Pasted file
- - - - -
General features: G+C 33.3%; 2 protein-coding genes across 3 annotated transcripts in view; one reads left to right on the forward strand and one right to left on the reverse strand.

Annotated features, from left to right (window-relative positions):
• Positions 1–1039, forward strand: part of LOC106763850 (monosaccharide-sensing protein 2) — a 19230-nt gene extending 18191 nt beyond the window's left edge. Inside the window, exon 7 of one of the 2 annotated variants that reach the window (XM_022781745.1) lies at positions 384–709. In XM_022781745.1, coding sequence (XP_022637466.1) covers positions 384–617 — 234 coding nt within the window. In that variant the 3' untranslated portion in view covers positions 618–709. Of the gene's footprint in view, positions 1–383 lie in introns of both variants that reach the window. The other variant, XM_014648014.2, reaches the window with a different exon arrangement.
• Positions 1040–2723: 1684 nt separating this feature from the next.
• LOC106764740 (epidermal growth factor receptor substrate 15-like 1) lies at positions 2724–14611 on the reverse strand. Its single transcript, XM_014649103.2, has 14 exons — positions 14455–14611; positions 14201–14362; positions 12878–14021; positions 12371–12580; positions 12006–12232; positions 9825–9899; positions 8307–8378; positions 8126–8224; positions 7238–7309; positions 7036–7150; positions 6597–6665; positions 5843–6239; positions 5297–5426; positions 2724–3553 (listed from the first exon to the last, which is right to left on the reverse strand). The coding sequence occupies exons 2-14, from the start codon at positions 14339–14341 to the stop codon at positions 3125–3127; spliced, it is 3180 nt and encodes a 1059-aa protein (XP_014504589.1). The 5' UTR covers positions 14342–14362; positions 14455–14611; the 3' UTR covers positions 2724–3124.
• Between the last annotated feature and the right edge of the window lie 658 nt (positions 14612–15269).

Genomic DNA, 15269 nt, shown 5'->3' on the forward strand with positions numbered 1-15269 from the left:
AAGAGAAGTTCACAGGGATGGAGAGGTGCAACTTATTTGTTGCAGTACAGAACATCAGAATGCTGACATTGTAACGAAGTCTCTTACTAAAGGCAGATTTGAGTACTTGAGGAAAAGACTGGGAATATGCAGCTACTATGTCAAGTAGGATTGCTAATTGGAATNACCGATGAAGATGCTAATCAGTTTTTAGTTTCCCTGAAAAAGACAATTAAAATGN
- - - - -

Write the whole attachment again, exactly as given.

General features: G+C 33.3%; 2 protein-coding genes across 3 annotated transcripts in view; one reads left to right on the forward strand and one right to left on the reverse strand.

Annotated features, from left to right (window-relative positions):
• Positions 1–1039, forward strand: part of LOC106763850 (monosaccharide-sensing protein 2) — a 19230-nt gene extending 18191 nt beyond the window's left edge. Inside the window, exon 7 of one of the 2 annotated variants that reach the window (XM_022781745.1) lies at positions 384–709. In XM_022781745.1, coding sequence (XP_022637466.1) covers positions 384–617 — 234 coding nt within the window. In that variant the 3' untranslated portion in view covers positions 618–709. Of the gene's footprint in view, positions 1–383 lie in introns of both variants that reach the window. The other variant, XM_014648014.2, reaches the window with a different exon arrangement.
• Positions 1040–2723: 1684 nt separating this feature from the next.
• LOC106764740 (epidermal growth factor receptor substrate 15-like 1) lies at positions 2724–14611 on the reverse strand. Its single transcript, XM_014649103.2, has 14 exons — positions 14455–14611; positions 14201–14362; positions 12878–14021; positions 12371–12580; positions 12006–12232; positions 9825–9899; positions 8307–8378; positions 8126–8224; positions 7238–7309; positions 7036–7150; positions 6597–6665; positions 5843–6239; positions 5297–5426; positions 2724–3553 (listed from the first exon to the last, which is right to left on the reverse strand). The coding sequence occupies exons 2-14, from the start codon at positions 14339–14341 to the stop codon at positions 3125–3127; spliced, it is 3180 nt and encodes a 1059-aa protein (XP_014504589.1). The 5' UTR covers positions 14342–14362; positions 14455–14611; the 3' UTR covers positions 2724–3124.
• Between the last annotated feature and the right edge of the window lie 658 nt (positions 14612–15269).

Genomic DNA, 15269 nt, shown 5'->3' on the forward strand with positions numbered 1-15269 from the left:
AAGAGAAGTTCACAGGGATGGAGAGGTGCAACTTATTTGTTGCAGTACAGAACATCAGAATGCTGACATTGTAACGAAGTCTCTTACTAAAGGCAGATTTGAGTACTTGAGGAAAAGACTGGGAATATGCAGCTACTATGTCAAGTAGGATTGCTAATTGGAATNACCGATGAAGATGCTAATCAGTTTTTAGTTTCCCTGAAAAAGACAATTAAAATGN